US: Catholic Bishops: Trans People Don't Exist

The U.S. Conference of Catholic Bishops and other conservative religious leaders have released an open letter condemning the concept of transgender identity, saying “that a man can be or become a woman or vice versa” is a “false idea.”

After an opening paragraph stating that “natural marriage” is a union between a man and a woman, the letter continues, “We come together to join our voices on a more fundamental precept of our shared existence, namely, that human beings are male or female and that the socio-cultural reality of gender cannot be separated from one's sex as male or female.”

“A person's discomfort with his or her sex, or the desire to be identified as the other sex, is a complicated reality that needs to be addressed with sensitivity and truth,” the missive goes on. But it opposes any gender-transition procedures, saying, “Children especially are harmed when they are told that they can ‘change’ their sex or, further, given hormones that will affect their development and possibly render them infertile as adults.”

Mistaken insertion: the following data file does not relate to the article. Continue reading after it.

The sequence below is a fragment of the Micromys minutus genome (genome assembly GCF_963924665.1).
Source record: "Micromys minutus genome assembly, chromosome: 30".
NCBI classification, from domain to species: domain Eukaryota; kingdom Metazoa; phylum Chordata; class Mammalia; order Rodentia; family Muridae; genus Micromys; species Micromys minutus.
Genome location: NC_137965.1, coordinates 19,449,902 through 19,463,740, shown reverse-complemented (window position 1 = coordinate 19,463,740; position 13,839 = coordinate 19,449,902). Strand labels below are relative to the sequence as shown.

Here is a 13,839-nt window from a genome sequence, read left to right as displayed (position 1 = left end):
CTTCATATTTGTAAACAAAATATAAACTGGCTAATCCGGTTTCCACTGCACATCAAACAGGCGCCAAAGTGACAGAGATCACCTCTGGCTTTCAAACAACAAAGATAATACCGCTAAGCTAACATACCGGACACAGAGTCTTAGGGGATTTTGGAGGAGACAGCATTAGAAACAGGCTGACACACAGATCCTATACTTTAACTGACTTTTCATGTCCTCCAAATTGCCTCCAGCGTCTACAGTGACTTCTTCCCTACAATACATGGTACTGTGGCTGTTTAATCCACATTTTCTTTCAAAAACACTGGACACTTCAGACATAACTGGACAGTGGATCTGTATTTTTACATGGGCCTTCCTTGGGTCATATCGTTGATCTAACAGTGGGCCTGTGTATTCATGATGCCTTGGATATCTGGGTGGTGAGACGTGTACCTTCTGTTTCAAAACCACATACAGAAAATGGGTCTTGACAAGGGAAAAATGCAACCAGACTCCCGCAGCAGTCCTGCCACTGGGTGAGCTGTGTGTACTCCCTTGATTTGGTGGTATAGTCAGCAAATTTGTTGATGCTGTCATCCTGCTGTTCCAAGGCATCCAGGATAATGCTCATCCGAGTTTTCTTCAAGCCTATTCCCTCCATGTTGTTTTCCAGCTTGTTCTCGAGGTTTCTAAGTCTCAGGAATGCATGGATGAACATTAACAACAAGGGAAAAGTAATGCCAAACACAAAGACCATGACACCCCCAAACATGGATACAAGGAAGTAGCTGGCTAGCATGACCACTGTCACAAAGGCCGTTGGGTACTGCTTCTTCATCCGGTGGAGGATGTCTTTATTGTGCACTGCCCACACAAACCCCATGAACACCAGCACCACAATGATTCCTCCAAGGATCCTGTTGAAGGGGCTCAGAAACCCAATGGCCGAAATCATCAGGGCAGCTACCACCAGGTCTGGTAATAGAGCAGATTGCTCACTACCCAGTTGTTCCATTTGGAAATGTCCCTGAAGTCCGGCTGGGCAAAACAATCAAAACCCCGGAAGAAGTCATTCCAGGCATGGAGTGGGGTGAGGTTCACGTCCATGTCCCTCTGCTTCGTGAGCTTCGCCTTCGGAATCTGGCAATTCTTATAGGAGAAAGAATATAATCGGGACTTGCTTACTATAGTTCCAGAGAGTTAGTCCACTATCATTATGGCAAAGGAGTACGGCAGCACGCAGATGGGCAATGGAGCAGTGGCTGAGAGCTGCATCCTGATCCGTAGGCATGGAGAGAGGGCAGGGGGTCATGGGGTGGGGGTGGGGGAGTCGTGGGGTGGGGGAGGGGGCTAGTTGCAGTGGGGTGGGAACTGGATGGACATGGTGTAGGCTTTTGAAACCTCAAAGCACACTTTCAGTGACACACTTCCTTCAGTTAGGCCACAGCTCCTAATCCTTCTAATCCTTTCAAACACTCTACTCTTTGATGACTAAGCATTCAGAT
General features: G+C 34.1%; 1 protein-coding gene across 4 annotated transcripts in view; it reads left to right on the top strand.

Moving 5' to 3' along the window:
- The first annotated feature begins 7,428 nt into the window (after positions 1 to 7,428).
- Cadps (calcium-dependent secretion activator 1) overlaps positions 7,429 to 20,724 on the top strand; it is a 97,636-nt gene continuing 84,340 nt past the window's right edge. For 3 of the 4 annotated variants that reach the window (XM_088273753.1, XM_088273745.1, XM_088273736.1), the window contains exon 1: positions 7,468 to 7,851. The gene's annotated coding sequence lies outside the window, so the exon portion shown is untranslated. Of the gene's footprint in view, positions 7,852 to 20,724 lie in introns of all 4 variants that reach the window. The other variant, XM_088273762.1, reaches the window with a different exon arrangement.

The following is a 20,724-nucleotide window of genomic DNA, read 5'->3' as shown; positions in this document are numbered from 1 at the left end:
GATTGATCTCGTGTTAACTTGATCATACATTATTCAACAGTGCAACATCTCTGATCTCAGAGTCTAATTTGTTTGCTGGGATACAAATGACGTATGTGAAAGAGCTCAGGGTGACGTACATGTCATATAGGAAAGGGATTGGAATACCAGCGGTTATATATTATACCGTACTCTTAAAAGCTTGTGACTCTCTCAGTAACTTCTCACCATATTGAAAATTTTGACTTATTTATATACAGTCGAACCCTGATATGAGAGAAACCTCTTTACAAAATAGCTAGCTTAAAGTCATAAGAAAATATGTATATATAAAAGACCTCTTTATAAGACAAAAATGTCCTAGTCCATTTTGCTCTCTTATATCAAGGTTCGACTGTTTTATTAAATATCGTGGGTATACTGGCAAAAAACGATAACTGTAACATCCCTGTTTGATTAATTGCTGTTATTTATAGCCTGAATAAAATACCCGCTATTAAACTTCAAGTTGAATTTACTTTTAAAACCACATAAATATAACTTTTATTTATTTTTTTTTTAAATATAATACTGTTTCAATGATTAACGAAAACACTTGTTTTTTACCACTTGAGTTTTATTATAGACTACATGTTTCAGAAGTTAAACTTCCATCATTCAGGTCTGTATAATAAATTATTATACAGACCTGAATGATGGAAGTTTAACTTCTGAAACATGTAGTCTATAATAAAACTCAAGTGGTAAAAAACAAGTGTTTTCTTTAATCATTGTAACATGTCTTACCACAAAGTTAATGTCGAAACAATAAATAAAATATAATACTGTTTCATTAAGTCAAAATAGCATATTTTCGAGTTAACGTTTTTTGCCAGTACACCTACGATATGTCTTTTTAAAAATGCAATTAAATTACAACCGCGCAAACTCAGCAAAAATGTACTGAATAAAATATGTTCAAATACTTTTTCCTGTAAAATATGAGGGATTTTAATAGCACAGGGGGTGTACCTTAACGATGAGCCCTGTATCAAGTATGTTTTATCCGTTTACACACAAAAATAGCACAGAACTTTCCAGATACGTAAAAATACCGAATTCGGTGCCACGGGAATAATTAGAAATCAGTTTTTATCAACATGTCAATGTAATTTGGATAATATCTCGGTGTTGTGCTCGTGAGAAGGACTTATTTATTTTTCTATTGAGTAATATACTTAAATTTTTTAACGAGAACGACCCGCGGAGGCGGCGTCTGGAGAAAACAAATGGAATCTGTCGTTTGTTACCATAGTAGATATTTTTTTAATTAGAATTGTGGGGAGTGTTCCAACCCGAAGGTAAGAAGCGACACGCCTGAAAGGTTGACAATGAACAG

“Gender ideology” sows “confusion and self-doubt,” says the document, posted on the bishops’ website Friday, adding that the state “has a compelling interest, therefore, in maintaining policies that uphold the scientific fact of human biology and supporting the social institutions and norms that surround it.”

New Ways Ministry, a Catholic organization that advocates for LGBT equality, today issued a rebuttal to the letter. “This statement is dangerous because it distributes false information which can lead to attitudes, policies, and practices which will do physical and emotional harm to transgender people, a community already with a high risk of becoming victims of hate crimes,” writes Francis DeBernardo, executive director of New Ways Ministry.

“The main problem with the statement is that it claims that gender is determined only by genitalia, a view which modern science and people’s experience have shown to be insufficient,” he continues. “Gender is also determined by other biological factors, often not immediately visible, such as hormones, genetics, brain composition, and internal self-understanding." Read more via the Advocate